Dating app gives users an attractiveness rating on a scale of one to five

A dating app that evaluates user photos and issues an attractiveness score on a scale of one to five is informing users of their ratings.

Last week, the UK-based dating app Once emailed all of its users and informed them of their attractiveness score – which was determined by asking “users to rate each other’s pictures” and the app’s algorithm. 

According to the app’s CEO Jean Meyer, the decision to do so was one made out of a desire to be “transparent”.

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Although it is believed that most dating apps use algorithms to rate users and pair them with appropriate matches accordingly, this is the first time a dating app shared the ratings with its users.

“[Ranking algorithms] are the unspoken secrets of the dating industry,” Meyer told The New York Post. “We know we’re doing it, we know our competition is doing it, so why not be transparent?”

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1/9 Doingsomething

Doing Something was set up to avoid awkward meetings in bars and to get people together who enjoy doing the same things. Rather than picking dates based on profiles, you sign up with one photo, a few optional questions and something you’d like to do on a date. If someone likes your date idea, you can go on it together. The ideas are interesting (wild garlic picking anyone?), the profile questions quirky and you can do everything except contact members without parting with the cash, so you can see who’s out there first. The site started for London residents, but is expanding across UK cities. Doingsomething, offer for independent.co.uk readers: Enter code ‘independent15’ for a month’s membership for £15

2/9 My Single Friend

If you find the thought of writing the perfect dating profile a little daunting, My Single Friend is for you. The brainchild of Sarah Beeny, it lets yours friends do the hard work and set up a profile for you. All they have to do is answer five quick fire questions about you (‘Breaking Bad or Homeland?’), describe you in fewer than 2000 characters, upload a picture and you’re all set. My Single Friend, from £21/month

3/9 Match

Match.com is one of the oldest and biggest dating websites in the world. Launched in 1995 it runs in 25 countries and has over 5million members in the UK. With so many members, statistically you have a great chance of finding a partner, though you might have to trawl through a lot of profiles first. Setting up your account is fairly simple and involves answering questions about your basic information and tastes, and then answering similar questions about your ideal date to raise the chances of getting a suitable match. The app version offers all the same features as the website and is available for Android, Nokia an Windows as well as Apple. match.com, from £20.99/month, also on app

4/9 eHarmony

Calling itself the number one dating site for marriages, eHarmony is a great place to start if you’re looking for long-term love. Unlike other dating sites, you don’t browse other members’ profiles yourself. Instead, you answer an extended survey about your tastes, personality and lifestyle when you sign up, and the site uses an algorithm to find matches for you. Once you’ve got a match, you can send them pre-set icebreaker questions to test the waters or just go straight in with a direct message. The app is clean and simple, and comes with the added feature of a date diary, so you can keep on top of your matches. eHarmony, from £12.95/month, also on app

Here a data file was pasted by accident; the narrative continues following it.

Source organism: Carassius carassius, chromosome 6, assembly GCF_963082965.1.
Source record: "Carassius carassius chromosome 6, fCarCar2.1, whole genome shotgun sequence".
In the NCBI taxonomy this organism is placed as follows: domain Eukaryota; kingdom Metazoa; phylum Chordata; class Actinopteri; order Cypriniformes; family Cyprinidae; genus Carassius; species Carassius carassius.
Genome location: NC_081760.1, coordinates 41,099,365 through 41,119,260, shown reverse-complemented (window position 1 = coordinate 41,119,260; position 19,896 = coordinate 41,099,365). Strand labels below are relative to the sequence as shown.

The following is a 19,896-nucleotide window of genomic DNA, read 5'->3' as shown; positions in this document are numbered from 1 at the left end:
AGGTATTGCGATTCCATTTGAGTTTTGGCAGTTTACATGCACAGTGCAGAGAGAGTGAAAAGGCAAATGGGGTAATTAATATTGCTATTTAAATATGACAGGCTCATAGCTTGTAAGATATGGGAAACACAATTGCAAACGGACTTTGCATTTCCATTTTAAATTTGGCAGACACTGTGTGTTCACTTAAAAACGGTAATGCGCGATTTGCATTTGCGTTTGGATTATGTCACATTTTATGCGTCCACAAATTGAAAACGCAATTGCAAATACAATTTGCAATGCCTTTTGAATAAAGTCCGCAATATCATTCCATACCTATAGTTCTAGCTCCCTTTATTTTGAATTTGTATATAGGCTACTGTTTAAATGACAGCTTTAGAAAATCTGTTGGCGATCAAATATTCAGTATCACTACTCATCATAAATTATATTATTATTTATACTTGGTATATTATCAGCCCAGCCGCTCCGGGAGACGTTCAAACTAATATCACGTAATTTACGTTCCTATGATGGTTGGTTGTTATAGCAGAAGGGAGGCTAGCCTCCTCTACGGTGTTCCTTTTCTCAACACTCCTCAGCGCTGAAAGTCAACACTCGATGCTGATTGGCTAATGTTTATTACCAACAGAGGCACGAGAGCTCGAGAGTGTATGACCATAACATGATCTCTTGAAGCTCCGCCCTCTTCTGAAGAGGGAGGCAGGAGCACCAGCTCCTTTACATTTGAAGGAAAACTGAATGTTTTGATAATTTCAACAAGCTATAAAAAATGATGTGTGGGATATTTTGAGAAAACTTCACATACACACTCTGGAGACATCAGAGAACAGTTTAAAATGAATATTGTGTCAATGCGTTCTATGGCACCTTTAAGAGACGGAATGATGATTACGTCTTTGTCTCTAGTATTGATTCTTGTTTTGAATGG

5/9 Tastebuds

If music be the food of love, Tastebuds is the way to find it. For those who want to be able to share their taste in music with their partner, Tastebuds uses listening data from last.fm or Spotify, or the bands and artists that you enter manually, to match you with people who like the same music as you. First date to see The Black Keys anyone? There is currently an app for Android, but not for Apple or Windows. Tastebuds, free, also on app

6/9 Lovestruck

Lovestruck is a fairly traditional dating website in the way that you set up your profile, but it’s the best one for location services. You can search potential matches within a close radius to find singletons who live, work or go out near you and set up dates nearby. If you struggle to find the time to fit dating in, you can do it on your lunch break with Lovestruck. The site also organises dating events and has a great selection of suggested date ideas if you’re feeling uninspired and the app makes it even easier to find love on a busy schedule. Lovestruck, from £11.58 a month

7/9 OKCupid

With over 30 million active users and no subscription charges, OKCupid is a good place to start if you’re new to online dating. You fill in a traditional profile with a photo, basic information about yourself and a short blurb, and also have the option of answering a set of randomly selected questions. The more you answer, the better chance you have of getting a good match. It’s almost worth doing just for the comedy value of the questions, ranging from the basic – ‘Are you a cat person or a dog person?’ – to the downright odd – ‘In a certain light, wouldn’t nuclear war be exciting?’. The site also has one of the best designed apps we’ve tested. OKCupid, free, also on app

8/9 Love begins at

Love Begins At is a more niche dating site that comes from the creators of Uniform Dating and Speed Dater. The site was set up to help singletons over the age of 45 find love and companionship outside of their usual social circles. It’s a traditional dating site, with basic profiles and you do the browsing yourself but you can send winks and icebreakers to other members to see what’s out there before you subscribe. Love begins at, £34.99 a month

9/9 My Lovely Parent

My Lovely Parent operates on a similar premise to My Single Friend, so you can give your parent, aunt, father-in-law or other relative a friendly nudge into the world of online dating by setting up their account for them. You write a basic character description and answer questions like ‘What five words best describe (Kate)?’ and ‘Describe three perfect afternoons for (Kate)’ and then send the details of the account to your relative to let them get browsing. The site also has a great series of support articles for staying safe online and relationships after divorce or bereavement. My Lovely Parent, first 3 months free